Tackling Elder Abuse

Would it surprise you to discover that approximately four percent, or 60,000, of the 1.5 million older persons living in Ontario experience some form of elder abuse (Ontario Human Rights Commission). The abuse of older adults is defined as “a single or repeated act, or lack of appropriate action, occurring in any relationship where there is an expectation of trust that causes harm or distress to an older person” (World Health Organization). While abuse can take many forms, including physical, sexual, emotional and neglect, the most common form of abuse is financial abuse. It is important to realize that financial abuse does not only mean theft, frauds and scams but also includes the improper use of the Continuing Power of Attorney for Property. It is disturbing to think, isn’t it, that family members, relatives, or friends, can misuse their financial power of attorney to steal money from an older adult.

 It is important for each of us to understand elder abuse and neglect, recognize the signs and know how to prevent it from continuing or ever starting in the first place. Victims of elder abuse may show signs of:

  • Depression, fear, anxiety, passivity
  • Social withdrawal
  • Unexplained physical injury
  • Lack of food, clothing and other necessities
  • Changes in hygiene and nutrition (e.g. signs of malnutrition)
  • Failure to meet financial obligations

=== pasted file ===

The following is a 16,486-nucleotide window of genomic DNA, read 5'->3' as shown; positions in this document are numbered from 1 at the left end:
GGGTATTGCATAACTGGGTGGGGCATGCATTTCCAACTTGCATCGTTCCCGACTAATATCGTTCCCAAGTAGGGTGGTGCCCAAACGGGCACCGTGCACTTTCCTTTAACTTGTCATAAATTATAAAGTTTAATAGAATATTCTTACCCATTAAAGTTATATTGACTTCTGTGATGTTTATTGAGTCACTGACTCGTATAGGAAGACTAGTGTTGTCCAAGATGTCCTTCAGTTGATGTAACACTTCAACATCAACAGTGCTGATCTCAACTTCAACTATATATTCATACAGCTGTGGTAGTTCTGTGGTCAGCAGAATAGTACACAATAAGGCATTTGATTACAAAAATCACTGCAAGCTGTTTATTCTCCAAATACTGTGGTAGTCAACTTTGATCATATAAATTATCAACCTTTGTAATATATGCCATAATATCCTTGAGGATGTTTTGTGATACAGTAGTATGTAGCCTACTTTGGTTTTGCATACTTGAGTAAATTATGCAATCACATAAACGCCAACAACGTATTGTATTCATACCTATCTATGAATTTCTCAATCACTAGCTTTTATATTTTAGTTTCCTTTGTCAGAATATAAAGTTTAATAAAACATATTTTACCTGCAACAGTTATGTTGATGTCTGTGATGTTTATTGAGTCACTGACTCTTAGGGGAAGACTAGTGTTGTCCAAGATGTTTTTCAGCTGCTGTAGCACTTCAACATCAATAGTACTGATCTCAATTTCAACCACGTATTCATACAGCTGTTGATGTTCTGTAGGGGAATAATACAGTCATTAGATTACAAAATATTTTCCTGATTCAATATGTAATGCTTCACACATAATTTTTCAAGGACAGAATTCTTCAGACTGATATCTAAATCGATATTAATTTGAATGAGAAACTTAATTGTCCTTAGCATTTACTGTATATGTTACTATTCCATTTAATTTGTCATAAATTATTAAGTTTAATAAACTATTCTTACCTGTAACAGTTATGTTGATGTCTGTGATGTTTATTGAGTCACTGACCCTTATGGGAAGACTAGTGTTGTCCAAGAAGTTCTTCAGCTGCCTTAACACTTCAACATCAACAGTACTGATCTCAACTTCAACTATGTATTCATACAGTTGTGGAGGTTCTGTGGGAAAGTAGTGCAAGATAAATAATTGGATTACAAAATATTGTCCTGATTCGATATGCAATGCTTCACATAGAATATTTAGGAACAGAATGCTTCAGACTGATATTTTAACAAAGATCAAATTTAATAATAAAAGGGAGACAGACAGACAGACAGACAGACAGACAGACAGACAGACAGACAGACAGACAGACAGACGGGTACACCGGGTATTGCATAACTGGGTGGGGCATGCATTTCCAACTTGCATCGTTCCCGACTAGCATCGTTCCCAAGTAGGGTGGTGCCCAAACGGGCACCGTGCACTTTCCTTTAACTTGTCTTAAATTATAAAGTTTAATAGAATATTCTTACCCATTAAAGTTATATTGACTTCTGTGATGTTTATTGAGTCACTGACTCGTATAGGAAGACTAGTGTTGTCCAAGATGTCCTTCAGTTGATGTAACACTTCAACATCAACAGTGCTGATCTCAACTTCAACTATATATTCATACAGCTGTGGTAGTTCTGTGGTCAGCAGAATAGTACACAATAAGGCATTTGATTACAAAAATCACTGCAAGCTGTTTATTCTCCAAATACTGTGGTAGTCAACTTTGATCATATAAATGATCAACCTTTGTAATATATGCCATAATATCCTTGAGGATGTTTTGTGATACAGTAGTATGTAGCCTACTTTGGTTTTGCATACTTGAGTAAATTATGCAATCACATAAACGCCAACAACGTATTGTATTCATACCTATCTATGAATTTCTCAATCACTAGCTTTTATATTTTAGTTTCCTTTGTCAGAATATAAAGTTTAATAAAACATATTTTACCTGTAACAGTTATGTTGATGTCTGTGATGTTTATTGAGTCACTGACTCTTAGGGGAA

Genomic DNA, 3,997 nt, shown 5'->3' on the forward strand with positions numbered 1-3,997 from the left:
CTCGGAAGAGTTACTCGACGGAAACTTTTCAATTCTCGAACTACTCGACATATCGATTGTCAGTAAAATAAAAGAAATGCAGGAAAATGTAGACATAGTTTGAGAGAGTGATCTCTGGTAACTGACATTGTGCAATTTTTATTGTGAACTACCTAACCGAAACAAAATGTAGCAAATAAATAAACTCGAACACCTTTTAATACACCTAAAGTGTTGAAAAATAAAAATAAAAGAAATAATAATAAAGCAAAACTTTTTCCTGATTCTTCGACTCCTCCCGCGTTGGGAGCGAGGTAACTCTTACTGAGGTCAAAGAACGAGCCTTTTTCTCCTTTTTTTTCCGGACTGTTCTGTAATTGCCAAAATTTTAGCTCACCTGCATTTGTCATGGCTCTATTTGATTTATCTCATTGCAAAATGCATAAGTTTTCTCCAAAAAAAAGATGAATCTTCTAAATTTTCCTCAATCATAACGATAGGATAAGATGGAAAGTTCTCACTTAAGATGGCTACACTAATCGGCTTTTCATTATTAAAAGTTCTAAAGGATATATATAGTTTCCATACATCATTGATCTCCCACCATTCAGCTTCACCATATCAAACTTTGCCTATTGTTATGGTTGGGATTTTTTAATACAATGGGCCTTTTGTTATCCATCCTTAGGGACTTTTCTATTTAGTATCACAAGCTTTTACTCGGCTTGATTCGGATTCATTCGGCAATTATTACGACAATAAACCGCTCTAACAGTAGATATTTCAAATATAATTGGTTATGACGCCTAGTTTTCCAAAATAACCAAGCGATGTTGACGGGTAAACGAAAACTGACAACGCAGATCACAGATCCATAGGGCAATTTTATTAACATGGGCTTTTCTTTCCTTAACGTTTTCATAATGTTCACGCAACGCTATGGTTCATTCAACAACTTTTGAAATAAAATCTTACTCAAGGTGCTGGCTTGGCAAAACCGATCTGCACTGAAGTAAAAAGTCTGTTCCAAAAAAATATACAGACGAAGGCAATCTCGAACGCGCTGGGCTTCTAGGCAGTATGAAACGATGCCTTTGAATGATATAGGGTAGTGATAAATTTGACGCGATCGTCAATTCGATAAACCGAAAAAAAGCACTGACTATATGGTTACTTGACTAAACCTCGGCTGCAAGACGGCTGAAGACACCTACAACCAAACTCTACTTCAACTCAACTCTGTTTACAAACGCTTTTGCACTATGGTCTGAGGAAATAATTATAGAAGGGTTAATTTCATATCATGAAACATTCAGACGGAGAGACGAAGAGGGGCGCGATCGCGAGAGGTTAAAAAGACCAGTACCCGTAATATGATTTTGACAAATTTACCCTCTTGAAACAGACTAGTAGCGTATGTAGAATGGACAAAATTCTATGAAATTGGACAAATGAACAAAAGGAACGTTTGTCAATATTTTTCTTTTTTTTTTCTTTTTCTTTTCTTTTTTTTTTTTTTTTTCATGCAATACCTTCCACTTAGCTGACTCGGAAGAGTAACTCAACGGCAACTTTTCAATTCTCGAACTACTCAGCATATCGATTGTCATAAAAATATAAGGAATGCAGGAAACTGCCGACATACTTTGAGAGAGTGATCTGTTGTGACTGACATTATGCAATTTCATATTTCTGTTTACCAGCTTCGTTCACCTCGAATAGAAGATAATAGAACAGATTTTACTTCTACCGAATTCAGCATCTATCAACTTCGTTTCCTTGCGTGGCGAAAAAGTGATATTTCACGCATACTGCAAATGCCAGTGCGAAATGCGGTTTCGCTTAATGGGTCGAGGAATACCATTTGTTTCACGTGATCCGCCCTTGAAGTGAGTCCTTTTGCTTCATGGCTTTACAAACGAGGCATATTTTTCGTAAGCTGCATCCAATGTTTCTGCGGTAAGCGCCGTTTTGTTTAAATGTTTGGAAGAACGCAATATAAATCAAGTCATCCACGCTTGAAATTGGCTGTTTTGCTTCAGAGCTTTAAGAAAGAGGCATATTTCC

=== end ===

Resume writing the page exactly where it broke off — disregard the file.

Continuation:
• Unusual banking withdrawals

 So what can you do if you suspect an older adult you know is being abused? If the situation is an emergency and you believe that the person for whom you are concerned is at risk, call “911” immediately. When you suspect an older adult is being abused but is not at risk of imminent harm, you should speak to that person. If your suspicions are confirmed, you can then provide them with information regarding their rights or individuals/agencies who can assist them. If they are not ready to address the situation, offer your personal support until they are ready to take action.

 One really important number to remember if you or someone you know is being mistreated, bullied or neglected is 1-866-299-1011 — the province wide hotline to assist abused and at-risk older adults.

 For more information on how to identify elder abuse and what you can do please see:

http://www.onpea.org/english/pdfs/InfoSheetWhatYouNeedToKnow.pdf

Hamilton has a Committee Against Abuse of Older Persons (CAAOP), part of the Hamilton Council of Aging. CAAOP is interested in advocacy, education and linking individuals to services that assist older adults at risk of being abused.  Our mandate is to strengthen the community’s ability to prevent, recognize and respond to the abuse of older persons. For more information please go to http://coahamilton.ca/resources/prevention-of-elder-abuse/

Please remember the abuse of older adults is never right, acceptable or excusable.

 Glenys Currie is a member of the Board of Directors of the Hamilton Council on Aging, and Chair of CAAOP.

Home Care in an Age-Friendly City

Building an age-friendly Hamilton requires that older people receive the support and care they need to live and thrive in their communities. Strong home care services are therefore a key pillar of age-friendly cities. What makes for good home care services, and what do older people need and want from home care?